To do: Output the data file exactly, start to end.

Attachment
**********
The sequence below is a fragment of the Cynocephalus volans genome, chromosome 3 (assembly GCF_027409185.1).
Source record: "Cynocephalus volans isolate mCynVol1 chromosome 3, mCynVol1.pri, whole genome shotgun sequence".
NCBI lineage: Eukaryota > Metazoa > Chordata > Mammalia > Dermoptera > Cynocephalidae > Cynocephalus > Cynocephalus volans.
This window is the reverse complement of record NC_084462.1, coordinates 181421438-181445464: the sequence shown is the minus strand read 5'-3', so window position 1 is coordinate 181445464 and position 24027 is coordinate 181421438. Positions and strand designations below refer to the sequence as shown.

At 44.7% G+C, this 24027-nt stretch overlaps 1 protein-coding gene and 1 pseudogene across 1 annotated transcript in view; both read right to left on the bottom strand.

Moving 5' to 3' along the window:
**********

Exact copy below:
The sequence below is a fragment of the Cynocephalus volans genome, chromosome 3 (assembly GCF_027409185.1).
Source record: "Cynocephalus volans isolate mCynVol1 chromosome 3, mCynVol1.pri, whole genome shotgun sequence".
NCBI lineage: Eukaryota > Metazoa > Chordata > Mammalia > Dermoptera > Cynocephalidae > Cynocephalus > Cynocephalus volans.
This window is the reverse complement of record NC_084462.1, coordinates 181421438-181445464: the sequence shown is the minus strand read 5'-3', so window position 1 is coordinate 181445464 and position 24027 is coordinate 181421438. Positions and strand designations below refer to the sequence as shown.

At 44.7% G+C, this 24027-nt stretch overlaps 1 protein-coding gene and 1 pseudogene across 1 annotated transcript in view; both read right to left on the bottom strand.

Moving 5' to 3' along the window: